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State capture a major reason for decline in crime fighting capacity - Mo Shaik

28 October 2020 7:48 AM

The former head of SA Secret Service says overall architecture once had in 1994 no longer matches the problem SA has today.

What is the current state of South African law enforcement and crime intelligence services?

The former head of SA Secret Service Mo Shaik talks to Lester Kiewit on the Big Breakfast Broadcast: Crime Intelligence Edition.

Shaik has worked the intelligence trenches on the side of the ANC pre-94, and again in South Africa's democratic government, and he shares some insights with Lester Kiewit about what the job entails, and what the challenges are in this seemingly shadowy world.

During his time testifying at the Zondo Commission, Shaik made it clear that intelligence equates to power, and that having information ahead of one's competitors or rivals is invaluable.

State capture has been a catalyst in the sense that the capacity for the state to deal with crime, and the specialisation of crime that is happening in our country, has put back the institutional capacity decline on steroids.

Mo Shaik, Former head of SA Secret Service

Shaik says in the early 1990s robust debates were had about the structure of the police services and law enforcement agencies.

The overall architecture or capacity we once had in 1994 no longer matches the problem we have today.

Mo Shaik, Former head of SA Secret Service

The capacity of 1994 is no longer there, he says.

Where we are today, for a whole lot of reasons, and part of those reasons, and a significant part of that reason, could be state capture.

Mo Shaik, Former head of SA Secret Service

What we have today is organisational design that does not fit the reality that we are meeting on the ground.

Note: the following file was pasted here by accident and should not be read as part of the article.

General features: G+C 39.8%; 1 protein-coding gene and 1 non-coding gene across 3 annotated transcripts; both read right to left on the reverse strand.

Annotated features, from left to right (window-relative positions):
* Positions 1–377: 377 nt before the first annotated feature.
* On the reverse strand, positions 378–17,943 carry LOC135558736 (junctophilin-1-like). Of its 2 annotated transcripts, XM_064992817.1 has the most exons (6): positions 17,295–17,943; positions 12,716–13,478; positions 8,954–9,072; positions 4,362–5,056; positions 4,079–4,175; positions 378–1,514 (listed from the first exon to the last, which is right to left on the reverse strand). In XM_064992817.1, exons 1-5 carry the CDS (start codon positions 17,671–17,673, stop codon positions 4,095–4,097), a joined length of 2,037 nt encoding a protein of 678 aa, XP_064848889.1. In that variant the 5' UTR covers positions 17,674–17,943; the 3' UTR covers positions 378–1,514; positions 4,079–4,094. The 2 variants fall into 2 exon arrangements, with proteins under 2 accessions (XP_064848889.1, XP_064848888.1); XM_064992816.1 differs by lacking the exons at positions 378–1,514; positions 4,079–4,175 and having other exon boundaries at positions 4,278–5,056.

Mo Shaik, Former head of SA Secret Service

He says the consequences of globalisation also includes illegal areas such as drug smuggling.

Nyope, a heroin derivative, makes its way through our borders...and maybe the time has come for specialised agencies like the South African version of the FBI.

Mo Shaik, Former head of SA Secret Service

There is a general decline in this country of the concept of service and the very concept of what it is to serve.

Mo Shaik, Former head of SA Secret Service

He concludes by saying there is a significant failure in a number of areas of crime intelligence, one is parliamentary oversight and the other is the role of the Inspector-General of Intelligence and the judicial supervision role.

There are a whole lot of systems of checks and balances of the intelligence systems that are in law.

Mo Shaik, Former head of SA Secret Service

Listen to the interview with Mo Shaik below:

All the interviews on The big Breakfast Broadcast Crime Intelligence Edition:

Listen to the podcast as Peter Gastrow of the Global Initiative Against Transnational Organised Crime gives Lester Kiewit a world view of organised crime and the role crime intelligence should play below:

Listen to the podcast below: An intelligence-driven operation has led to the arrest of two brigadiers allegedly linked to fraud and corruption relating to firearm licence applications. Brigadier Vish Naidoo of SAPS speaks to Lester Kiewit about the significance of the arrests.

Tina Joematt-Pettersson is the head of parliament's portfolio committee on police, and speaks to Lester Kiewit about challenges facing the intelligence sector. Take a listen.

Eldred De Klerk, a policing and social conflict specialist at the African Centre for Security and Intelligence Praxis speaks to Lester Kiewit about why organised crime in the Cape seems to thrive in the face of SAPS intervention. Listen below:

Gareth Newham of the ISS speaks to Lester Kiewit about why, even with increased budgets, SAPS just cannot get a grip on organised crime.

Lobo Das Neves is an international law enforcement expert, and part of that reputation is built on 25 years in the SAPS. He speaks to Lester Kiewit about his view of crime intelligence from an officer's perspective.


28 October 2020 7:48 AM

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